ADHD in Adults and Dementia

ADHD or attention deficit hyperactivity disorder is a condition which makes it hard to children to concentrate on a work or sit still for long. It is now believed that adults who have ADHD may have higher chances of developing dementia in later stages of their life. The chances are up to three times for adults with ADHD to have dementia when compared to adults who do not have ADHD. It mostly happens because the brain has various parts which work together to help control our abilities and senses. They also help to concentrate. Adults who suffer from ADHD usually have it from their childhood and during the childhood, these parts of the brain develop slowly and are less active when compared to other children of the same age group. It can be a lifelong condition and the symptoms may not go away ever.

It is believed that more than 10% children across the globe have been diagnosed with ADHD and the symptoms may decline in some kids, others are not that lucky. It is believed that in the United States alone more than 4 percent adults have ADHD. The number of people suffering from dementia is even worse. The World Health Organisation has estimated that more than 45 million people from all over the world suffer from a certain form of dementia.

Mental Disorder Of Children

In the past, ADHD has been associated with various other health disorders as well such as depression and bipolar disorder. Also, older people with Lewy body dementia are more likely to have ADHD symptoms or even Alzheimer`s disease. There were various tests that were done with people who had ADHD and others who did not have the symptoms of ADHD. Here it was established that people with ADHD were 3.4 times more likely to have dementia. The study was done for over a period of 10 years. Although these case studies were done over a long time period the researchers did not take into considerations the possible causes which could be the link between these two conditions. Also, they were unable to understand the underlying mechanism which causes these two conditions.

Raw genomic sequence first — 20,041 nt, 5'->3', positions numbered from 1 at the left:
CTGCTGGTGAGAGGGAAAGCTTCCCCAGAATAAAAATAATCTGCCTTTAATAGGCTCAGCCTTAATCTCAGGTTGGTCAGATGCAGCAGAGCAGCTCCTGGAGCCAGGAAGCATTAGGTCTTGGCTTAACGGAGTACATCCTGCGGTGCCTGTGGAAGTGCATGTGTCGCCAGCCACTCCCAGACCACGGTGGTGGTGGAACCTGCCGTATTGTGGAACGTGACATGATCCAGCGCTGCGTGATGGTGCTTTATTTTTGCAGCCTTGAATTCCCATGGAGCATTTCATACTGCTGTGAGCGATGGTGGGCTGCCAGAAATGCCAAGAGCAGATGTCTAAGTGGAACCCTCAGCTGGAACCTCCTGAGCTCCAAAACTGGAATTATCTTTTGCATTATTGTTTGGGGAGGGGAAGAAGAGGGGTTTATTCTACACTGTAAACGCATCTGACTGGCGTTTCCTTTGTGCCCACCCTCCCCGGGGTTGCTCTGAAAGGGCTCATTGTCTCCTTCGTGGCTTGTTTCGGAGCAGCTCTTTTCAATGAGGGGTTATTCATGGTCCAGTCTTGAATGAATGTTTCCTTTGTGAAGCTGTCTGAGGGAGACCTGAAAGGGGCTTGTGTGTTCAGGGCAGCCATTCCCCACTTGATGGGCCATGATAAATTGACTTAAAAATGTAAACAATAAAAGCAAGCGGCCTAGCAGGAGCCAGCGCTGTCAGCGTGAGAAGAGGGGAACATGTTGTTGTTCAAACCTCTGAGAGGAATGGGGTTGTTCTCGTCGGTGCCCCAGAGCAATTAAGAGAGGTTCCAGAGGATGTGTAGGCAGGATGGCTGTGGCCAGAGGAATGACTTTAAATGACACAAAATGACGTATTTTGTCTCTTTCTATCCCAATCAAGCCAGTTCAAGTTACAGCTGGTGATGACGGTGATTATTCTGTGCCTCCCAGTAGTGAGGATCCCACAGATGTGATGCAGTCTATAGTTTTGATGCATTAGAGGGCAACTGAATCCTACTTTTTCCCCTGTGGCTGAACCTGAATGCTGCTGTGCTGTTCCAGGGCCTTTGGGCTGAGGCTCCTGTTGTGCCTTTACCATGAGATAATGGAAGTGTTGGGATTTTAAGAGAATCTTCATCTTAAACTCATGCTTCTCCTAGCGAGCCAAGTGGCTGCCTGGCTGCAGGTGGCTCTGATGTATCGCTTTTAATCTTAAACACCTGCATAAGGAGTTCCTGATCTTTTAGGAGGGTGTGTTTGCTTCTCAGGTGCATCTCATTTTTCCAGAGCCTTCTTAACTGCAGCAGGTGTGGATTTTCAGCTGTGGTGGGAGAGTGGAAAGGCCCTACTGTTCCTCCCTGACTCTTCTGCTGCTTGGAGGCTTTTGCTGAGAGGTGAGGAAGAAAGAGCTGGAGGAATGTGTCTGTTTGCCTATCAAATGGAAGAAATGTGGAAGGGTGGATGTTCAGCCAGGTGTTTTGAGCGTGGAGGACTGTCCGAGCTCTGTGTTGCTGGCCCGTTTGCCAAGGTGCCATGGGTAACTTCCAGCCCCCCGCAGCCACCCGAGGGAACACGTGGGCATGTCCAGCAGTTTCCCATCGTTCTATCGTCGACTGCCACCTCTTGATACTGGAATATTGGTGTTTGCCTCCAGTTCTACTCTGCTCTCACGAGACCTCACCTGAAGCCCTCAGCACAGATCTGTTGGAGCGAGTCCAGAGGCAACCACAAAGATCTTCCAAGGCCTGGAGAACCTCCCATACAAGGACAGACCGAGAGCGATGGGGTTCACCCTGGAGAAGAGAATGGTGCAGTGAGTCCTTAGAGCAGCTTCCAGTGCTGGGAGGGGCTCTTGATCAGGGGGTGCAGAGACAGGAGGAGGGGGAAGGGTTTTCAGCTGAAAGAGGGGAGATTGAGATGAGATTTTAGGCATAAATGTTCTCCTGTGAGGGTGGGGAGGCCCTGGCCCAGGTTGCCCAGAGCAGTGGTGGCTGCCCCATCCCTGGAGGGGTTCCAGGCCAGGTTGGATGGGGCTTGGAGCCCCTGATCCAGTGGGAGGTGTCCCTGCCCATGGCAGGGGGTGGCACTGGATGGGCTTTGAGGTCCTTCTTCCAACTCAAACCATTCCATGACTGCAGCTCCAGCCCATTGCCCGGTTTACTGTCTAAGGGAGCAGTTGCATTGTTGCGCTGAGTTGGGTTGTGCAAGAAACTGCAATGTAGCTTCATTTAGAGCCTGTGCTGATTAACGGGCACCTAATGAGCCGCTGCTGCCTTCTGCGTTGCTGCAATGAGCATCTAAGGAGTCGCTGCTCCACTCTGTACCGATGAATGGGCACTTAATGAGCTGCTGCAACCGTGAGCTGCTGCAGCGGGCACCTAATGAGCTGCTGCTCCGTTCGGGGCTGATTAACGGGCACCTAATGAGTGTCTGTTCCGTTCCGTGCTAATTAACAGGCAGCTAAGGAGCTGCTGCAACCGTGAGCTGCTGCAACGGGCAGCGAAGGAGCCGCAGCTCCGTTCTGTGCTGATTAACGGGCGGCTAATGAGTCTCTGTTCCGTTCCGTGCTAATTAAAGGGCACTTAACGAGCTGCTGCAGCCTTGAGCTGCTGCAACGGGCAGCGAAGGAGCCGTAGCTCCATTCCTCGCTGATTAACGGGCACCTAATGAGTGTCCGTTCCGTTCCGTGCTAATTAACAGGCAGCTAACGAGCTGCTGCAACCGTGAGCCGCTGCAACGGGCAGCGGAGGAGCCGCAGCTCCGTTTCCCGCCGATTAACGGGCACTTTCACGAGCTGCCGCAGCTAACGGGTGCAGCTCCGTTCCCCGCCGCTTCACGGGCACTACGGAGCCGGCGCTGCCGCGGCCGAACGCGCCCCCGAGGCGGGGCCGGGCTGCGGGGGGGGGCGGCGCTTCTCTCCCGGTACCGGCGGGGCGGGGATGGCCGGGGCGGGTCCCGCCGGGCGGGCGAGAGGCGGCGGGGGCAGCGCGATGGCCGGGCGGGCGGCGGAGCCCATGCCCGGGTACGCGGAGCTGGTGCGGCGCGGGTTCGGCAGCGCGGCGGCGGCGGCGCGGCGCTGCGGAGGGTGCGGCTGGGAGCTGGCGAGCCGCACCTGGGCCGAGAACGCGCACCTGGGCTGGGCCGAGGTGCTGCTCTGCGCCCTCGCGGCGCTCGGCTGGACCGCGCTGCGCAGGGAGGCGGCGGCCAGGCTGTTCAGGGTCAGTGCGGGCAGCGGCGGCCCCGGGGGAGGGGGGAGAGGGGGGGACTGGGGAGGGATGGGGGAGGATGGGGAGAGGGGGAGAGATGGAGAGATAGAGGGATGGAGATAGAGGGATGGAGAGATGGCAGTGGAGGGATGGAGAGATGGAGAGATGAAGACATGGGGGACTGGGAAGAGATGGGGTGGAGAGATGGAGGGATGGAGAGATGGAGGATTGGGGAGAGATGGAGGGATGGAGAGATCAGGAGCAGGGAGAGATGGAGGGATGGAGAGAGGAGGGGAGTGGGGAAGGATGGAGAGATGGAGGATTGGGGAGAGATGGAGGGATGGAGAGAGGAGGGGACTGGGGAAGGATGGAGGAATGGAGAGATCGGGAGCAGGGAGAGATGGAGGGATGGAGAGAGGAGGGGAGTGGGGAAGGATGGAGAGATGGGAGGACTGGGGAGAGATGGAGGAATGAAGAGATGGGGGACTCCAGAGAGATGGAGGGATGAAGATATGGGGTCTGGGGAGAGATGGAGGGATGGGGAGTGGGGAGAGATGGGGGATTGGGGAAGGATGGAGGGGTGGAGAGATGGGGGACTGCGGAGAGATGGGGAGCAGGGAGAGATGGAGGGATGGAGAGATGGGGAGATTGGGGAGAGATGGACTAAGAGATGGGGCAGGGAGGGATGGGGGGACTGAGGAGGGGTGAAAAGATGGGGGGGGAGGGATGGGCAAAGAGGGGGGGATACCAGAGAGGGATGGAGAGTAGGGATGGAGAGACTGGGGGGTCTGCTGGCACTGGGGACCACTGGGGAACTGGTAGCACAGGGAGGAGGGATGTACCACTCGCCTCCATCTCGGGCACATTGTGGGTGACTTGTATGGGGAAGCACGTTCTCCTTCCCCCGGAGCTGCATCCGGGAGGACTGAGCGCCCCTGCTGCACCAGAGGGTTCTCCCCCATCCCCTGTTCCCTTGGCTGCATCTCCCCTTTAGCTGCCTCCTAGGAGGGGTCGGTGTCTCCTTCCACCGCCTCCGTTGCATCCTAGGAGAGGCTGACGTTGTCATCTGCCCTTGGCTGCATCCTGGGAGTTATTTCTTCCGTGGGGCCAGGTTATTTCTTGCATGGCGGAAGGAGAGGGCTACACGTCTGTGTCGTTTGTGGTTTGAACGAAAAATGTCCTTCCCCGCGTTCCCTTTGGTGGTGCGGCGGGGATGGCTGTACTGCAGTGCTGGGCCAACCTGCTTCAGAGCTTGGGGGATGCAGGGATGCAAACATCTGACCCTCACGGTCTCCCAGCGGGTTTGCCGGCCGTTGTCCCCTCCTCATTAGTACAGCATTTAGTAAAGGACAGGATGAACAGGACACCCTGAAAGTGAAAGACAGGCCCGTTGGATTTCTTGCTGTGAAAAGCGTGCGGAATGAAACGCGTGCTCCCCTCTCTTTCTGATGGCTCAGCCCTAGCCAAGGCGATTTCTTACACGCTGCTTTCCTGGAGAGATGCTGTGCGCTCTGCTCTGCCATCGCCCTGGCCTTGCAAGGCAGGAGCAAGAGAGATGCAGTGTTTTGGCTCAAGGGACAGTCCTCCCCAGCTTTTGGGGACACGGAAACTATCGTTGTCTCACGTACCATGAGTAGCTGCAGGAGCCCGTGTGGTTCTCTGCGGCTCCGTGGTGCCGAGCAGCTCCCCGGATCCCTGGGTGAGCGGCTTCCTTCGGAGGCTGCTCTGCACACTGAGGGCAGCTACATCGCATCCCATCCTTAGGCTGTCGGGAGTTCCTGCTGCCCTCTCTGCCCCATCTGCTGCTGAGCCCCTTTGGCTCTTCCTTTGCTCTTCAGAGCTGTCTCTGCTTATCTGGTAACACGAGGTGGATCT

There were certain limitations in these studies as well, mostly because the data was picked from insurance claims submitted by people. Certain other factors such as family history, diet, education levels and genetics which may have played a role were not available to the researchers, hence they could not make a detailed study about the same.

It was also noted that most of this diagnosis included were not uniform. It is believed that some of the people in the group may have ADHD but were not known at the time of the study. It is still believed that current findings are not enough and they may need further findings and additional studies to understand the effects of ADHD and the link between the two. It is imperative that more research should be done in this field so that people suffering from dementia can have a chance of improving the symptoms and even get a cure for the same.

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